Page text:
The Wara was a form of Stamp Scrip, invented by Silvio Gesell, a German businessman, specifically meant to increase the velocity of money. Once a month, stamps worth a percentage of the value are affixed to the back of a note to keep it current. This makes it a form of monetary hot potato and discourages hoarding. The most famous examples of how this could restart moribund economies are those that took place between World Wars I and II, in Wörgl, Austria and Schwanenkirchen, Germany.  In Wörgl, the mayor instituted it by depositing 40,000 Austrian schillings in a savings bank and issuing notes worth 98% of a schilling. They could theoretically be redeemed, but thrifty townspeople were inclined to keep the extra 2%. Initially it was put into place to finance local works projects, and stamp sales financed a soup kitchen.
Over the 13-month period the project ran, the council not only carried out all the intended works projects, but also built new houses, a reservoir, a ski jump, and a bridge. The people also used scrip to replant forests, in anticipation of the future cash flow they would receive from the trees.
    In Schwanenkirchen, a coal mine owner in the village of began to pay his workers in a form of Gesell’s scrip called the Wara. After the miners discovered that local merchants would accept it, they raised no objections.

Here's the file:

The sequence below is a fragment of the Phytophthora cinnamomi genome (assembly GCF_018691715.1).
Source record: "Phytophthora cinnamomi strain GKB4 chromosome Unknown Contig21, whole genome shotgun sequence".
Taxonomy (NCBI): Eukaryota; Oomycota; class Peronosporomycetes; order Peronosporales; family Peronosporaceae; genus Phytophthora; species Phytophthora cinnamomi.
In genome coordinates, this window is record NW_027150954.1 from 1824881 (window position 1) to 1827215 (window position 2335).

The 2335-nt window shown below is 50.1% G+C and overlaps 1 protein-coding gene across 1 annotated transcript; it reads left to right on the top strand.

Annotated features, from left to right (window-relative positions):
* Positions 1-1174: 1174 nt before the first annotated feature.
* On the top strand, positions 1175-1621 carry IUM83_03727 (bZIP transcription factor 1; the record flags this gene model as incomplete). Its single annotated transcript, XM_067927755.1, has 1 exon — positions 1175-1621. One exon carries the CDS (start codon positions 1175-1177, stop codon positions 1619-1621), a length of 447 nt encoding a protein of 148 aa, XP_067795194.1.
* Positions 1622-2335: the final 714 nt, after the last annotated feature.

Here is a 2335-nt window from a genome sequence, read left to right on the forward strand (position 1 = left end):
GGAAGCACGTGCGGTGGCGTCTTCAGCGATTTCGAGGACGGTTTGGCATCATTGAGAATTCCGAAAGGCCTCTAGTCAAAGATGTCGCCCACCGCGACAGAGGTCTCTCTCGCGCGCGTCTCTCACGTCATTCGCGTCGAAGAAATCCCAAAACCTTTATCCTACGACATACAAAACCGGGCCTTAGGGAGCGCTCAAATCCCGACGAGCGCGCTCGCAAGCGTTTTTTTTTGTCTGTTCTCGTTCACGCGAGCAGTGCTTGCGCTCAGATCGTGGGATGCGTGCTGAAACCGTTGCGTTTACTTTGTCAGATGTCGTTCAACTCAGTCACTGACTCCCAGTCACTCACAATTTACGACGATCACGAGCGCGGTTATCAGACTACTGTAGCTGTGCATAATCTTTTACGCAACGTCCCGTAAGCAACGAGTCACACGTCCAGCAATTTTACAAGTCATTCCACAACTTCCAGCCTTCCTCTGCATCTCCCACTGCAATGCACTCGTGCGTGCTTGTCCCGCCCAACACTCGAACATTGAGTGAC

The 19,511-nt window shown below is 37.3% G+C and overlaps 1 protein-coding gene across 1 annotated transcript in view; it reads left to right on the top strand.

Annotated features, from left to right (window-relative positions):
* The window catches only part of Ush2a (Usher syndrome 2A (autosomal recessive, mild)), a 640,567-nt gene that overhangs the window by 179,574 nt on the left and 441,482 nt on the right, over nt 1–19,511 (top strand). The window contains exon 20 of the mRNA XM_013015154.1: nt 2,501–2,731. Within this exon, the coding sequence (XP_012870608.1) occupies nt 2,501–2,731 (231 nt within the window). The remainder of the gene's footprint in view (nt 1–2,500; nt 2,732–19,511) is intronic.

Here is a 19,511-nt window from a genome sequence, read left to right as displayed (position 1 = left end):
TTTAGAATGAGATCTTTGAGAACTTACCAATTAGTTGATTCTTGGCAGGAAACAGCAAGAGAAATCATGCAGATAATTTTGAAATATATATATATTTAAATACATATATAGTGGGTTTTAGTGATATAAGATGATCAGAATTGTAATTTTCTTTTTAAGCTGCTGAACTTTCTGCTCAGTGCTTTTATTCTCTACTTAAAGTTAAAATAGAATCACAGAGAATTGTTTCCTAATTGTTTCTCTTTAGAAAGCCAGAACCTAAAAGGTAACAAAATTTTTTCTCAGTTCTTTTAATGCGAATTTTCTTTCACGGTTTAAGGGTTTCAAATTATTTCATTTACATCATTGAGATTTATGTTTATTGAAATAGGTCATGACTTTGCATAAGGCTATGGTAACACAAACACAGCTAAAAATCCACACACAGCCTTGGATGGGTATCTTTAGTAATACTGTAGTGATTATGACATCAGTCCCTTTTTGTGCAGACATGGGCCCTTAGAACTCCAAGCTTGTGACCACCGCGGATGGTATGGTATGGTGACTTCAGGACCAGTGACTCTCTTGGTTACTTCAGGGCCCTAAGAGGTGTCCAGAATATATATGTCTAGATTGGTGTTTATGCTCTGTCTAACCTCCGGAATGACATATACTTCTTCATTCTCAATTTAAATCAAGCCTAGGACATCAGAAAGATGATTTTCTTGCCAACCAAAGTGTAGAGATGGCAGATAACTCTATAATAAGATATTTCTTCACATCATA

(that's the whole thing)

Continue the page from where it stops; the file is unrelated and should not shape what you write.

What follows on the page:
When, after two years of complete stagnation, the workers for the first time brought home their pay envelopes, no one was interested in hoarding a cent of it; all the money went to the stores to pay off debts or for the purchase of necessities. The shopkeepers, too, were happy. Although at first they had felt a little hesitant about Wara, they had no choice, as no one had any other kind of money. The shopkeepers then forced it on the wholesalers, the wholesalers forced it on the manufacturers, who in turn tried to pass it on to those who carried their notes, or they exchanged it at Herr Hebecker's mine for coal…So Wara kept circulating, a large part of it returning to the coal mine, where it provided work, profits and better conditions for the entire community.  Indeed, one could not have recognized Schwanenkirchen a few months after work had resumed at the mine. The village was on a prosperity basis, workers and merchants were free from debts and a new spirit of freedom and life pervaded the town.